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  • Writer's pictureChar Seawell

Our home was not a center of hospitality as a child.  I remember no shared dinner tables, no regular activities with friends, no social interaction with neighbors..   However, I do  recall a few non related people who seemed to appear for a few nights, mostly because it was so rare. There was the visit from Sumiko, who had worked with my dad when our family lived in Japan, and a Franciscan Friar with a kind spirit who appeared in a dark robe and white clerical collar. To this day, I have no idea what his relationship was to our  normally socially isolated, spiritually devoid family.

And then there was Margaret Altmann.

Margaret was legendary in our family, the way that some families have an elder in their matriarchal lineage who is revered.  Born in Berlin, she had three strikes against her as the Nazi Party rose to power.  She was highly educated, she was Jewish, and she was gay.  My mom told us that Margaret saw the handwriting on the wall, so she immigrated to America and began an illustrious career that would include earning a second doctorate from Cornell and eventually becoming the leading authority on moose and elk in the United States.

But it was not moose and elk that first brought her to my mom’s attention. It was a miniature Schnauzer puppy.   

My mom had also emigrated from Germany and was raising her four children in Virginia near the Hampton Institute where Margaret first worked. .  After purchasing a puppy from Margaret’s latest litter, they became fast friends, and Margaret took my mother under her wing, even forgoing her scholarly duties once when the whole family became very sick while my father was deployed overseas.  Mom shared how Professor Margaret lovingly cleaned up the home and cooked for everyone and tended to us children so my mom could get some much needed rest.  Mom never forgot that kindness.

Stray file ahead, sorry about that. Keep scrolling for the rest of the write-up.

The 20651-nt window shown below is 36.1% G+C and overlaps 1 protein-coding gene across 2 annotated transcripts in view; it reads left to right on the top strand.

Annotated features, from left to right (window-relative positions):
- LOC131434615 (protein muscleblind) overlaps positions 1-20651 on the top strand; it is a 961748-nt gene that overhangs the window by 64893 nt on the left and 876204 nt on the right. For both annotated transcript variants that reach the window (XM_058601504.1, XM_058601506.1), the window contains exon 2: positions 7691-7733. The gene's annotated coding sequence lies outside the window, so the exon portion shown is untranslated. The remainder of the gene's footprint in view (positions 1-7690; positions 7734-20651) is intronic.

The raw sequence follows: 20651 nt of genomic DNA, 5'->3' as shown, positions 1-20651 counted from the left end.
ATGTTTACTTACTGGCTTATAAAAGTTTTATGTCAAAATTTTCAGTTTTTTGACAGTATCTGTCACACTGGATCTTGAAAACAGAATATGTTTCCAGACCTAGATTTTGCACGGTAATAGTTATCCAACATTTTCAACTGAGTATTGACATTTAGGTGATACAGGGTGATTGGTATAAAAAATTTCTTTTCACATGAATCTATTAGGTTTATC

They became fast friends for life, and when my dad was killed by a drunk driver the spring of my junior year, my mom decided to take me and my brother, who was a sophomore, to stay with Margaret at her cabin in  the Buffalo Valley overlooking The Grand Tetons.  Perhaps she thought that visit would take all of our minds off the tragedy that had blown up our lives.

She was right.

My brother and I listened to animals prowling the dark in the only night we dared sleep in a tent in a meadow behind the cabin.  We watched thunderstorms light up the Tetons as they raced into the valley.  We listened to the crackle of the wood stove in the one bedroom cabin where Margaret stayed each summer doing research.  We rode her horses into the hgh meadows, and she taught us how to be invisible to an elk.  And, for that one week, we rested from the trauma, our hearts too filled with the mystery and majesty of the Tetons to entertain thoughts of sorrow.

Fifty years after that experience, with my husband in tow, I drove the backroads of the Buffalo Valley in search of that cabin.  As we meandered up the first road, I saw where I had jogged the first morning and encountered fresh bear prints in the mud.  I saw the Buffalo River Bridge, where years later my mom and I and my twin daughters “fished” and feared passing bears.  But I could not find the cabin, and so we went further down the road to try and find the dude ranch where Margaret had taken us to meet her friends during that first visit.